As with pressurized reservoir water blasters, once pressurized, separate air pressure chamber water blasters can be used single-handedly (though many blasters that have a separate pressure chambers also tend to be larger and heavier when fully loaded, thus not easily wielded with one hand). The fact that only the trigger needs to be pulled allows much better stability and accuracy when tracking and targeting one’s opponents, vastly improving aim over the two-handed pump-action water blasters. Moreover, the amount of water that can be expelled by pulling the trigger is orders of magnitude larger than any trigger-pump-based water blasters when properly pressurized.
Unlike pressurized reservoir water blasters that typically require more pumps to pressurize well, the fact that the separate air pressure chamber is typically more limited in size, much fewer pumps are needed to achieve good stream power. Of course, the drawback is that since less water is being pressurized at any given time, the amount of total shot time per blast is also reduced. That said, since less pumps are needed and the reservoir holds additional water, often enough to completely fill the pressure chamber 3-4 times, one is never without the ability to blast again for very long.
Of course, in order for the system to become pressurized, there can be no significant leakage of the pressurized air and/or water. Check valves, the pressure chamber(s), and internals must be sealed securely. Since the bulk of the pressurized components are internal and do not need the User to adjust, there is less requirement by the User to ensure parts are sealed. As the User typically only interacts with the pump, trigger, and filling the reservoir, so long as the water blaster was manufactured well, there is less chance in for a separate pressure chamber-based water blaster to have leaks due to the User not tightening parts.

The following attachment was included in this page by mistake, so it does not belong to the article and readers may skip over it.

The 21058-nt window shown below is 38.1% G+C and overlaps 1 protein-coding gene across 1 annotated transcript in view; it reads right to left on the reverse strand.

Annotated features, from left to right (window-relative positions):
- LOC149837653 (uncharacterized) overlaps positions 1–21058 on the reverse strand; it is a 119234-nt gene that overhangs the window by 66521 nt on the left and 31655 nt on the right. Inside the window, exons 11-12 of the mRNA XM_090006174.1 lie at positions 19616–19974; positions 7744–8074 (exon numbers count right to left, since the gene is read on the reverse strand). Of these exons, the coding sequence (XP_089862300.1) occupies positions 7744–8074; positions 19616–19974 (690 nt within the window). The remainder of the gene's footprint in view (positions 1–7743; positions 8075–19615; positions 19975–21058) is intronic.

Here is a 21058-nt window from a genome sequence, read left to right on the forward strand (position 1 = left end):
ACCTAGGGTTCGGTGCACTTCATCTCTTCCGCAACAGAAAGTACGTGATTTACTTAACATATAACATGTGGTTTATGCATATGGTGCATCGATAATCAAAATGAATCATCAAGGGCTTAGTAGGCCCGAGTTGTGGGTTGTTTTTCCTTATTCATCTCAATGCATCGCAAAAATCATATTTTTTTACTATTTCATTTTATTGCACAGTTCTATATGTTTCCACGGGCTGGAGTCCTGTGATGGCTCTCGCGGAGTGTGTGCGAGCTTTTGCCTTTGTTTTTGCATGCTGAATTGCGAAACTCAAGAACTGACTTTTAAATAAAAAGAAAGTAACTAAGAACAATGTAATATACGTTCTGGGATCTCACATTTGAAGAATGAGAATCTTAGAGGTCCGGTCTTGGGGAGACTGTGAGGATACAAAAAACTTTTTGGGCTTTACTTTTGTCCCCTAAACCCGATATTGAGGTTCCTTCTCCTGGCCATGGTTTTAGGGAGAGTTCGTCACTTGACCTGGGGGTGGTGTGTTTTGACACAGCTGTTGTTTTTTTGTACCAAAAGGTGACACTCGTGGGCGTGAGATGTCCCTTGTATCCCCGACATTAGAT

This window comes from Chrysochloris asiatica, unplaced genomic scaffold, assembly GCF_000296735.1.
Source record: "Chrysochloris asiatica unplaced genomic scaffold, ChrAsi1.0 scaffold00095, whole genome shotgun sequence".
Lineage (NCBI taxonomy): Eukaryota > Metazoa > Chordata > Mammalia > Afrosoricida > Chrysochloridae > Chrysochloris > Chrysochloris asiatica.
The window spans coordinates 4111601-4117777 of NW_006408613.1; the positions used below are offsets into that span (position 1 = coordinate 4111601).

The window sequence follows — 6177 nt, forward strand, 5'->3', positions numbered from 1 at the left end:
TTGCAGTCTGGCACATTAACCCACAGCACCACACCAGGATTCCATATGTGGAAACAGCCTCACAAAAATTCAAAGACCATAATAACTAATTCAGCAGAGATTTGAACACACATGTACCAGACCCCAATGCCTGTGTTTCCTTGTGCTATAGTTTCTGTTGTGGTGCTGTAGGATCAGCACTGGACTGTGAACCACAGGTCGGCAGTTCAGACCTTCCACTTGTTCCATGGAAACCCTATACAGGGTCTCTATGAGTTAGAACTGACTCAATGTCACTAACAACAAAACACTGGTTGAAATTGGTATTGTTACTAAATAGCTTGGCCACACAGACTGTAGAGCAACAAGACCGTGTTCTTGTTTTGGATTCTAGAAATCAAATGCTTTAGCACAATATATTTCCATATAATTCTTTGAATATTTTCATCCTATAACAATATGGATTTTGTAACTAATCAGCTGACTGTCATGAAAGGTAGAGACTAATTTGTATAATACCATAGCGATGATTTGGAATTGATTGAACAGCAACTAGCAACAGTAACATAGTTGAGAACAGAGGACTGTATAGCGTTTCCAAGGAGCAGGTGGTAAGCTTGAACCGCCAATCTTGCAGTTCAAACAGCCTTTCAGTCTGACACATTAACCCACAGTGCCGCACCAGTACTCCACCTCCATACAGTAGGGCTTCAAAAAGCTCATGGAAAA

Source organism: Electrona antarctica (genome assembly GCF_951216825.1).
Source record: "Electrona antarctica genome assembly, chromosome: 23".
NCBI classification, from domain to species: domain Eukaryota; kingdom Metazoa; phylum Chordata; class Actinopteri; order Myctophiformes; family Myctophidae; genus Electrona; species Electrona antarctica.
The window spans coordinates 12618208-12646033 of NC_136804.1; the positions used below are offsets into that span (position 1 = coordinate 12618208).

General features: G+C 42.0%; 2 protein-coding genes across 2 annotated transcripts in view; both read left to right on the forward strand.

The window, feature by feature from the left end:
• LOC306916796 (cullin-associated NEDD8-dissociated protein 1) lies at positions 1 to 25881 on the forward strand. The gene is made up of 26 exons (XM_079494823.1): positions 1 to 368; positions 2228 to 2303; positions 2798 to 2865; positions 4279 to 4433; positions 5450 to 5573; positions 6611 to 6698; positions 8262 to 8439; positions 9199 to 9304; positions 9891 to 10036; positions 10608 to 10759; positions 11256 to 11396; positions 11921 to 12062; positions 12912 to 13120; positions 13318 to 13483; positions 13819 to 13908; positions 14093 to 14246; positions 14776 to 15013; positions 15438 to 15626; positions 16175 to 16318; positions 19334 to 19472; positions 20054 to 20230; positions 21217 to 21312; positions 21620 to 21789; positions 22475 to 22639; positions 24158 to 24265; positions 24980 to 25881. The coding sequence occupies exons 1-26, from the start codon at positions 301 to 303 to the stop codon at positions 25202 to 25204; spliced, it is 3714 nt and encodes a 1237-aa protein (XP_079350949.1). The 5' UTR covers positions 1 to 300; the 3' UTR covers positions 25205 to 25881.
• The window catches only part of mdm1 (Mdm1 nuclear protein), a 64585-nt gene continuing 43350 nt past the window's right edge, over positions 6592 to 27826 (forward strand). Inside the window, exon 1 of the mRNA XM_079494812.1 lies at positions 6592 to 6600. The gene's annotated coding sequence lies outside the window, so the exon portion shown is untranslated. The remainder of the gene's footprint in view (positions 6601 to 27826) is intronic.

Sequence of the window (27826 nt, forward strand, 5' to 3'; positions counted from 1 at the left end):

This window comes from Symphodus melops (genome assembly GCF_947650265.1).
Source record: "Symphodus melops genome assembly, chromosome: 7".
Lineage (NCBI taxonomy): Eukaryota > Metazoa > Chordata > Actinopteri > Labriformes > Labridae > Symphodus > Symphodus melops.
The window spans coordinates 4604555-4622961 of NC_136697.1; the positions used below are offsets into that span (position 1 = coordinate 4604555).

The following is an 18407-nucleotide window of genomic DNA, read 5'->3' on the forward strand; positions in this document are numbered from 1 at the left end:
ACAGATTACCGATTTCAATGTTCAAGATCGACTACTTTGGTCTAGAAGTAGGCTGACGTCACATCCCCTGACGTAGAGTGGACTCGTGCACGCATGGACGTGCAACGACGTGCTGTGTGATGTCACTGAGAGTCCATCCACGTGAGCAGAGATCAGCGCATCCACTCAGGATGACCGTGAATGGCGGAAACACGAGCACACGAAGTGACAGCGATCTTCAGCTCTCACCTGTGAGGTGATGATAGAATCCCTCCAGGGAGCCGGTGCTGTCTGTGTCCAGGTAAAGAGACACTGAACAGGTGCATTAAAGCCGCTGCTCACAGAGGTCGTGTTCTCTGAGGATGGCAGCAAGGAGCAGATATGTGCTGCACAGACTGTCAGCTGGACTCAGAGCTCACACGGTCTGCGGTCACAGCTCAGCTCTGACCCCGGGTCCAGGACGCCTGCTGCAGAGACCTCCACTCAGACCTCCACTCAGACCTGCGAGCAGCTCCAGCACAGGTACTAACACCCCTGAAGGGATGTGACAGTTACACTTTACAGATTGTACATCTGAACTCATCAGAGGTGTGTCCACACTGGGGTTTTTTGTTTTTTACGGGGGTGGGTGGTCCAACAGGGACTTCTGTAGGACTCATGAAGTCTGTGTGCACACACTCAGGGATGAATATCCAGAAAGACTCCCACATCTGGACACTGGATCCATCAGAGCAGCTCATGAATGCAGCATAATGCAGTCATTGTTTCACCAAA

One other issue with the fact these blasters are pressurized is the issue of over-pressurizing the internal system. If a relief valve or pressure release is not functional, there is the chance that one can pump too much air into the system, causing parts of the internals to rupture and fail, resulting in leaks or even ejected pieces.
In terms of stream generation, the power of the stream depends on a number of factors:
- the amount of water available: the more water available for the stream, the larger and stronger the stream can be
- the pressure level: higher pressure means more force available to push the water out
- the amount of pressurized air available: priming the separate pressure chamber with some additional air offers better stream performance, but also reduces the amount of water that can be pressurized before the Relief Valve activated
- the inner diameter of the tubing and nozzle valve: the larger the tubing, the easier it is for water to flow from the reservoir to the nozzle
- the length of tubing between the pressure chamber and the nozzle: longer tubing slows water down more since there is drag from the walls
- the size and compression ratio of the nozzle: optimal nozzle geometry can significantly improve stream performance. Nozzle technology will be the subject of a different article.
Overall, separate air pressure chamber water blaster technology represents the logical evolution from pressurized reservoir water blasters. The Super Soaker 100 is the first stock water blaster known that makes use of this technology. There is a fine balance between acceptable pump volumes and how much pressure chamber volume must be pressurized. The internal set-up also paved the way for non-air-pressure systems to be developed.
- Simple air-pressure-based technology
- Continuous streams with good power possible
- Respectable amounts of water able to be blasted out with a single shot
- Trigger-based stream actuation improves aiming accuracy
- Reservoir can be completely filled, pressure chamber pumped, then reservoir topped off again to maximize available water capacity
- Must be pressurized (pumped) many times before a good stream can be produced
- Internals must remain air/water-tight; leaks will result in lost pressure and reduced stream potency
- Large pressure chambers require excessive number of pumps to pressurize well, limiting how large a pressure chamber on a water blaster of this type should be